Brian Greenwood in the National Mirror on vaccines against diabetes and hypertension: “It’s possible… I won’t be surprised if it happens in 20 years time.”

Nick Black on BBC Heir Hunters, discussing the history of smallpox: “Smallpox was the most feared disease from 1700 onwards. After the end of the plague, smallpox was the biggest widespread killer that affected people in the British Isles.”

Blog in Huffington Post on new ways of tackling violence against women in Côte d’Ivoire, following the LSHTM and International Rescue Committee evaluation of a pilot intervention.

Times Higher Education on LSHTM research finding the first direct link between breast cancer risk and genetically-determined levels of the hormone oestrogen in younger women.


Highlights:  06 – 13 Apr 2012

Clare Chandler on Channel 4 News and BBC Radio 4 PM on artemisinin resistant malaria on the border of Thailand and Burma: “We’ve seen this before with chloroquine… now we’re seeing the same story starting to happen with artemisinin. The fear is it will move across Africa with the challenge being that we’re now on our last drug available to treat the disease.” Also interviewed on BBC World News TV and Sky News.  

Colin Sutherland on BBC World News TV on artemisinin resistant malaria: “We hope that we are picking up this problem much earlier in the process than we did in the 70s. By the time we realised there was a serious problem with drug resistance then, malaria was spreading and there was a surge in deaths.”

Sridhar Venkatapuram on BBC World Service Health Check on the increase in foreign assistance from Brazil, Russia, India, China and South Africa: “Health care costs less in these countries because things cost less. That kind of knowledge is very valuable to other developing countries.”

Isabel Dos Santos Silva in the Mirror on a gene linking oestrogen levels and breast cancer in younger women: “The study was able to identify for the first time a genetic variant which is linked to both oestrogen levels and breast cancer risk in women under 50.” Also in Huffington Post, Telegraph and several other outlets globally.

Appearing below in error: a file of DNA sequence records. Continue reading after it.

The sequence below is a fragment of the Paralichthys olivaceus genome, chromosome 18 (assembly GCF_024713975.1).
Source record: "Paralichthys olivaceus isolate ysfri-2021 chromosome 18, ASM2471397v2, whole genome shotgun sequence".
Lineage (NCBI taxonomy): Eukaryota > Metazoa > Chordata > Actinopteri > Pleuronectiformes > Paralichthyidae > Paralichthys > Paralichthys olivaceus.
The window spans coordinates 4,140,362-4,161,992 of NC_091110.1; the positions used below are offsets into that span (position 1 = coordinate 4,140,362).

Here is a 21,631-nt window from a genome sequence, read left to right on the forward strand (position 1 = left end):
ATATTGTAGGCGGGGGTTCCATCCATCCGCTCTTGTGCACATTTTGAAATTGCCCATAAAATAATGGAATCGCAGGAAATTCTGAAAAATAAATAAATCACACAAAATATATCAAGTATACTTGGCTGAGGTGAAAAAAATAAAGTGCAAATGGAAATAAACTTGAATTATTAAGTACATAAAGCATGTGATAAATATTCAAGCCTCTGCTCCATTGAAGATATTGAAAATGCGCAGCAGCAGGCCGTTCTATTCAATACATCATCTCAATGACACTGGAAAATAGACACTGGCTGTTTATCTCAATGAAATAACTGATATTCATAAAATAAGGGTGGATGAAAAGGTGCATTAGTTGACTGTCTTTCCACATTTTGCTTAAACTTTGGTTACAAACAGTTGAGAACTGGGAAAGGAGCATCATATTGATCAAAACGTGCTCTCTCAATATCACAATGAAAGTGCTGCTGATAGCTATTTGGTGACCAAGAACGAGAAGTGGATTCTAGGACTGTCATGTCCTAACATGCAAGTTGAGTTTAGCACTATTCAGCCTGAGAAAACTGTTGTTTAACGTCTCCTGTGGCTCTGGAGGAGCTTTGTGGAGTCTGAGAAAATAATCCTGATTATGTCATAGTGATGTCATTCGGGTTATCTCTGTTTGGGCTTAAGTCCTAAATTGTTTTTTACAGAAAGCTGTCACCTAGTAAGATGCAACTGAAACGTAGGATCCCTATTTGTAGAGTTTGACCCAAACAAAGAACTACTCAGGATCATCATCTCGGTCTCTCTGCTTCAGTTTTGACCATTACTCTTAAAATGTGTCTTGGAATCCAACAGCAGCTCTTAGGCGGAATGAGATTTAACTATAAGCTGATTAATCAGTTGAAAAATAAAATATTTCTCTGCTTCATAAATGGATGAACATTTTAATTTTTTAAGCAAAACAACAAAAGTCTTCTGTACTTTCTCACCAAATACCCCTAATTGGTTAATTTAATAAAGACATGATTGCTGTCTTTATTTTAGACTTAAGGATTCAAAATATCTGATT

David Mabey in the Lancet on yaws and the battle against neglected tropical diseases: “Neglected tropical diseases are back on the international health agenda… You need the commitment—financial, political, technical, and so on—to see the job through to completion.”

Sir Brian Greenwood in Times Higher Education on receiving the Canada Gairdner Global Health Award: “(This award) will help to give me authority in advocating for getting the vaccines we have evaluated used in developing countries.”

Gilded Vectors of Disease radio series reviewed in the Observer.


Highlights: 31 Mar – 05 Apr 2012

David Mabey on BBC World News TV on nodding disease: “Very few studies have looked at the cause of it… To my mind, the most likely cause is some sort of toxin or poison that’s got into the water or rivers, and that’s why it’s associated with river blindness.”

James Logan and Chris Drakeley in the Daily Mail on the breeding of genetically modified mosquitoes to combat malaria: “This type of research could theoretically have a large impact in the fight against malaria.”

Neil Pearce on TVNZ and in the Wellington Dominion Post on why neurological disease will soon be the next occupational disease epidemic: “It is becoming more and more important as the population gets older. We know there are some occupational causes and we are likely to find more if we do the research.”